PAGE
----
After a slow start in the first quarter, home sales in Pacific Union’s Sonoma County region picked up significantly in the second quarter as more, higher-priced inventory arrived on the market. After sitting on the fence for years, sellers saw equity levels rise substantially and decided the time was right to get in the game. Buyers, meanwhile, were anxious to take advantage of the expanded supply. Many homes received multiple offers, but typically two or three per property – not the 10 or 12 bids seen over the past year.
The median sales price rose moderately, but less because of appreciation and more because of the changing nature of home sales. A few years ago the Sonoma County market consisted mostly of short sales and foreclosures, whereas today they account for 10 percent or less of sales. Equity sales and higher-priced properties are currently predominant as the housing recovery advances and the market returns to normalcy.
Looking Forward: As long as the inventory of available homes continues to rise, we expect continued growth in the region. Demand for homes will not be as frantic as we’ve seen over the past year, but it still runs deep. We look forward to a strong second half for 2014.
Defining Sonoma County: Our real estate markets in Sonoma County include the cities of Cotati, Healdsburg, Penngrove, Petaluma, Rohnert Park, Santa Rosa, Sebastopol, and Windsor. Sales data in the charts below includes all single-family homes and farms and ranches in Sonoma County.
Median Sales Price
The median sales price represents the midpoint in the range of all prices paid. It indicates that half the prices paid were higher than this number, and half were lower. It is not the same measure as “average” sales price.
The months’ supply of inventory is a measure of how quickly the current supply of homes would be sold at the current sales rate, assuming no more homes came on the market. In general, an MSI below 4 is considered a seller’s market; between 4 and 6 is a balanced market; and above 6 is a buyer’s market.
Average days on the market is a measure that indicates the pace of sales activity. It tracks, on average, the number of days a listing is active until it reaches “pending” status, meaning all contingencies have been removed and both parties are just waiting to close.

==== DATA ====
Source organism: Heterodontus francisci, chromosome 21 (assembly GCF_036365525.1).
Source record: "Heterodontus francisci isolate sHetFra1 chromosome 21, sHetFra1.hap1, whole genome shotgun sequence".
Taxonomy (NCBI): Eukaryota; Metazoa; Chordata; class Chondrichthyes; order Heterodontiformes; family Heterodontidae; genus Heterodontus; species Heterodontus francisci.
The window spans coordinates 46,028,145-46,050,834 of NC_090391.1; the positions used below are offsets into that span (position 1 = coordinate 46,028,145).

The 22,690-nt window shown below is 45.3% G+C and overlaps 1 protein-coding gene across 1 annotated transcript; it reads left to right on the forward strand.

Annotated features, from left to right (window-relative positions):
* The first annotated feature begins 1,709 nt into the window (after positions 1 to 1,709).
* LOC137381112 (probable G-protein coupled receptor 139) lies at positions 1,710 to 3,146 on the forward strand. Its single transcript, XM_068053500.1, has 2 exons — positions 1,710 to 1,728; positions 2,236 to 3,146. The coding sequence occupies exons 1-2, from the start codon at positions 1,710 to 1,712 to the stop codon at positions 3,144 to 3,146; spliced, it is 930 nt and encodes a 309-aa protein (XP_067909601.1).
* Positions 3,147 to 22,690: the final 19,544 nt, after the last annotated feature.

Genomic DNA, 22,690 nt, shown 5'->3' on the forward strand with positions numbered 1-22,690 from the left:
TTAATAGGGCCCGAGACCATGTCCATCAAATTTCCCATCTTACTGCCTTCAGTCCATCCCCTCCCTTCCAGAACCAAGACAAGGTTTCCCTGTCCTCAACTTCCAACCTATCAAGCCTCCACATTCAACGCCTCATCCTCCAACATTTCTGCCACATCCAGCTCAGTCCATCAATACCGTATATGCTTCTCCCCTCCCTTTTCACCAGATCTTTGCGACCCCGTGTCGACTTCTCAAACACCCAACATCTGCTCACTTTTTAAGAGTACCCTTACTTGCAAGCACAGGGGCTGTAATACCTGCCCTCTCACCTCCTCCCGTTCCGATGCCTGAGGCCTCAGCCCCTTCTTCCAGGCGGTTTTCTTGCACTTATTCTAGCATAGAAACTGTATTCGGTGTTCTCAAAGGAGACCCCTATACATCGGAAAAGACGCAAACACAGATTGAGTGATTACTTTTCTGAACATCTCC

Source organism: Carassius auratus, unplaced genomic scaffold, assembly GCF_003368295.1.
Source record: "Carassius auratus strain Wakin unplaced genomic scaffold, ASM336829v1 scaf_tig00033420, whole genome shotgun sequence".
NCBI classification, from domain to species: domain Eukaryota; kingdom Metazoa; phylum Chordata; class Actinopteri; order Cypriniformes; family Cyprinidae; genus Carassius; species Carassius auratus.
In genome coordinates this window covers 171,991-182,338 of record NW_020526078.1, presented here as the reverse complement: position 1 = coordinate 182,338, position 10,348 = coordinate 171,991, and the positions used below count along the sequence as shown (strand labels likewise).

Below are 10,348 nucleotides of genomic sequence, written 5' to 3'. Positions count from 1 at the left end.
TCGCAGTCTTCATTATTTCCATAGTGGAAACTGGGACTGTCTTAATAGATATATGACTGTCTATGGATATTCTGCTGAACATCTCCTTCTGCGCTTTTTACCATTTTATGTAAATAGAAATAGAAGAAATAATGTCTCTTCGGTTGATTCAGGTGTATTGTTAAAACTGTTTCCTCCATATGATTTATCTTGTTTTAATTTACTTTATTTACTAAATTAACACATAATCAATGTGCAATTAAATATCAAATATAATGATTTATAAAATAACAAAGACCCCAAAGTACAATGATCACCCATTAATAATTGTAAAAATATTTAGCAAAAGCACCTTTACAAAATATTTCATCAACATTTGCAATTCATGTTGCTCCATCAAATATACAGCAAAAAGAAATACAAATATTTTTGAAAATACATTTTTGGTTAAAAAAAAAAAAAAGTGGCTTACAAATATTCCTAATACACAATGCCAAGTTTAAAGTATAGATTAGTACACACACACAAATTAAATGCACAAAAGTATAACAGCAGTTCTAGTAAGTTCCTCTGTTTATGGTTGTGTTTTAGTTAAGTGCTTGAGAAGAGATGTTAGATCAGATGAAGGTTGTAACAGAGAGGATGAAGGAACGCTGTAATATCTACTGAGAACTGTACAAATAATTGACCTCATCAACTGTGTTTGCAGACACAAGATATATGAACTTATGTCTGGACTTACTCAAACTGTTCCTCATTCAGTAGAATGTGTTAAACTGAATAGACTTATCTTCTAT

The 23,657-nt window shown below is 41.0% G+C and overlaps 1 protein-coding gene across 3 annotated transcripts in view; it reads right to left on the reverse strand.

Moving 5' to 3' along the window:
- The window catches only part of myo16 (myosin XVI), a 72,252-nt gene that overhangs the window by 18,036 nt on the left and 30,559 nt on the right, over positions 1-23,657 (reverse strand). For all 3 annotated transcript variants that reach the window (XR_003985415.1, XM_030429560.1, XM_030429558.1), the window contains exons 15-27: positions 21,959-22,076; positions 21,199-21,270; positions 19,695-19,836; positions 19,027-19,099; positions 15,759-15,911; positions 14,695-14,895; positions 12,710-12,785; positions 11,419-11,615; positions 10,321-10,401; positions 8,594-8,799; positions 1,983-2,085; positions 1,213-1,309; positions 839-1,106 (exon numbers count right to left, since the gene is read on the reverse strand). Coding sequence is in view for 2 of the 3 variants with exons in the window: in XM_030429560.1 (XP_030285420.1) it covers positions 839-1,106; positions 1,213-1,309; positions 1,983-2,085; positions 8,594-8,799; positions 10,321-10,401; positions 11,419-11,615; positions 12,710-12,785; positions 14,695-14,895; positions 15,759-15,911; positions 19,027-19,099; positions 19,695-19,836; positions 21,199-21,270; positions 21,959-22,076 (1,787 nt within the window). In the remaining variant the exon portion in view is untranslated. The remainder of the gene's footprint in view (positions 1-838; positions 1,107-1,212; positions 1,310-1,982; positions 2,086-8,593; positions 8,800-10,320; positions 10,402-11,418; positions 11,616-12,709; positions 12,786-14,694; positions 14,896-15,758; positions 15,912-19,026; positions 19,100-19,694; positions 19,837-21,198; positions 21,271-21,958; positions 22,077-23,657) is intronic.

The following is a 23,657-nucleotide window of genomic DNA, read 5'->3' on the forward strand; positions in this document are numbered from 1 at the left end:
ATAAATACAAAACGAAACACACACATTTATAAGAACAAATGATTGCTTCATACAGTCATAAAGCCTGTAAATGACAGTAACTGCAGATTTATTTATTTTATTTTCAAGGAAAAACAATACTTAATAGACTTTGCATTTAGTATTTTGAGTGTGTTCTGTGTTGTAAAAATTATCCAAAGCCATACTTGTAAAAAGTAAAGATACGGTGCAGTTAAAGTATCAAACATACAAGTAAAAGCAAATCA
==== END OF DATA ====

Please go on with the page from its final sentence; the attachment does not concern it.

Measuring the sales price as a percentage of the final list price, which may include price reductions from the original list price, determines the success of a seller in receiving the hoped-for sales amount. It also indicates the level of sales activity in a region.
Three Reasons Why This Housing Cycle Is Not a Bubble
Bay Area real estate values, fundamentals, and “noise” continue to be hot topics at social gatherings and client meetings. Does this cycle resemble the dot-com era bubble? Can the pace and valuations we are seeing continue?
While supply and demand are very basic and scalable market dynamics, I do believe it is important to separate the pace of sales from valuations. In terms of sales volume, the market’s current pace still displays somewhat of a “slingshot” effect from constrained demand as a result of the 2008 equities-market meltdown. Buyers sought safety on the sidelines for three or four years, but in the last 24 months, demand has been ferocious.
Although we anticipate Bay Area sales volume will experience year-over-year growth of less than 5 percent by 2016 and 2017, slowing demand will not relax pricing.
The following three fundamentals are currently driving Bay Area real estate markets:
Supply constraints: Our region has limited land available for new housing development.
Exceptional job growth: Northern California enjoys the hottest employment market in the U.S., with intellectually challenging, highly sought-after, and lucrative jobs. (See our feature story below for more on our region’s economic outlook.)
Population growth: The chart below illustrates that population growth across our nine-county region has exceeded new housing supply by an average of nearly 200 percent in four years.
Each of the market dynamics listed above generally has very positive impacts on residential real estate. I doubt there is another major U.S. market that is experiencing and enjoying the combination of all three of these factors.
On a global stage, the Bay Area trails New York City, London, Hong Kong, and Beijing on a dollar-per-square-foot valuation perspective. Over the next five years, look for our region’s real estate prices to meet the aforementioned international markets.